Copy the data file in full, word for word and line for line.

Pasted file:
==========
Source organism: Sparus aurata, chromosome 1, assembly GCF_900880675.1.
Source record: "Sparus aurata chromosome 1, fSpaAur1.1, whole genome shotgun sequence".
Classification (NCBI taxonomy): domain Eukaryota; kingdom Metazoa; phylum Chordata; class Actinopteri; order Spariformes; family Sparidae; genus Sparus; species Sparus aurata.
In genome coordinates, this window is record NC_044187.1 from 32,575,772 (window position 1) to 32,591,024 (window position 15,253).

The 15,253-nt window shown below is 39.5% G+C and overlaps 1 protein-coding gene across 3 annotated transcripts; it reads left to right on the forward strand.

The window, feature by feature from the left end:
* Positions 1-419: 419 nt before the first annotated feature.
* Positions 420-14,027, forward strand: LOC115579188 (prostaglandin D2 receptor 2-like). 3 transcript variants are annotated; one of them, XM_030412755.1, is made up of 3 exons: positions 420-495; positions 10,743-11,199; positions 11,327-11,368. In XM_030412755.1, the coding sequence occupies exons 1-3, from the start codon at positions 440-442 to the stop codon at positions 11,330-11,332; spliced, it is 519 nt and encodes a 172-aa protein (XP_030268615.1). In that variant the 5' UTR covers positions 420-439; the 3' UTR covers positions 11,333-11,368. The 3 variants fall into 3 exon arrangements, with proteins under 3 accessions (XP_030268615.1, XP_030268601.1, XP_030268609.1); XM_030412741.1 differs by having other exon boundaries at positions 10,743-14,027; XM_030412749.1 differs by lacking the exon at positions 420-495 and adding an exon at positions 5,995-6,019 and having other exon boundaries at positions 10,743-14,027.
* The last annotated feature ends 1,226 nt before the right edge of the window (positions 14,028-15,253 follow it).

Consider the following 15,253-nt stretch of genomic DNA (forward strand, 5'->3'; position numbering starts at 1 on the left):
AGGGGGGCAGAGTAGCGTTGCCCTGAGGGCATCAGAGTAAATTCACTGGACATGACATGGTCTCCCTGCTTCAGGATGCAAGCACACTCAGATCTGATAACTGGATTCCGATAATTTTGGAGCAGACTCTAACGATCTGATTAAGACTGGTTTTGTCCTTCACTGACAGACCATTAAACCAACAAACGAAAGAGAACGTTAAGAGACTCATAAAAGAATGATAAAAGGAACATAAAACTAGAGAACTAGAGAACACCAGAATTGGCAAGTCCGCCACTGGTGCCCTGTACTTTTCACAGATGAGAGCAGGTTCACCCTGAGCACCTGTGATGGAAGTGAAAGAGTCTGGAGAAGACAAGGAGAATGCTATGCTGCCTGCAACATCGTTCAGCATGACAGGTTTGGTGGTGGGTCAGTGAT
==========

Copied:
Source organism: Sparus aurata, chromosome 1, assembly GCF_900880675.1.
Source record: "Sparus aurata chromosome 1, fSpaAur1.1, whole genome shotgun sequence".
Classification (NCBI taxonomy): domain Eukaryota; kingdom Metazoa; phylum Chordata; class Actinopteri; order Spariformes; family Sparidae; genus Sparus; species Sparus aurata.
In genome coordinates, this window is record NC_044187.1 from 32,575,772 (window position 1) to 32,591,024 (window position 15,253).

The 15,253-nt window shown below is 39.5% G+C and overlaps 1 protein-coding gene across 3 annotated transcripts; it reads left to right on the forward strand.

The window, feature by feature from the left end:
* Positions 1-419: 419 nt before the first annotated feature.
* Positions 420-14,027, forward strand: LOC115579188 (prostaglandin D2 receptor 2-like). 3 transcript variants are annotated; one of them, XM_030412755.1, is made up of 3 exons: positions 420-495; positions 10,743-11,199; positions 11,327-11,368. In XM_030412755.1, the coding sequence occupies exons 1-3, from the start codon at positions 440-442 to the stop codon at positions 11,330-11,332; spliced, it is 519 nt and encodes a 172-aa protein (XP_030268615.1). In that variant the 5' UTR covers positions 420-439; the 3' UTR covers positions 11,333-11,368. The 3 variants fall into 3 exon arrangements, with proteins under 3 accessions (XP_030268615.1, XP_030268601.1, XP_030268609.1); XM_030412741.1 differs by having other exon boundaries at positions 10,743-14,027; XM_030412749.1 differs by lacking the exon at positions 420-495 and adding an exon at positions 5,995-6,019 and having other exon boundaries at positions 10,743-14,027.
* The last annotated feature ends 1,226 nt before the right edge of the window (positions 14,028-15,253 follow it).

Consider the following 15,253-nt stretch of genomic DNA (forward strand, 5'->3'; position numbering starts at 1 on the left):
AGGGGGGCAGAGTAGCGTTGCCCTGAGGGCATCAGAGTAAATTCACTGGACATGACATGGTCTCCCTGCTTCAGGATGCAAGCACACTCAGATCTGATAACTGGATTCCGATAATTTTGGAGCAGACTCTAACGATCTGATTAAGACTGGTTTTGTCCTTCACTGACAGACCATTAAACCAACAAACGAAAGAGAACGTTAAGAGACTCATAAAAGAATGATAAAAGGAACATAAAACTAGAGAACTAGAGAACACCAGAATTGGCAAGTCCGCCACTGGTGCCCTGTACTTTTCACAGATGAGAGCAGGTTCACCCTGAGCACCTGTGATGGAAGTGAAAGAGTCTGGAGAAGACAAGGAGAATGCTATGCTGCCTGCAACATCGTTCAGCATGACAGGTTTGGTGGTGGGTCAGTGAT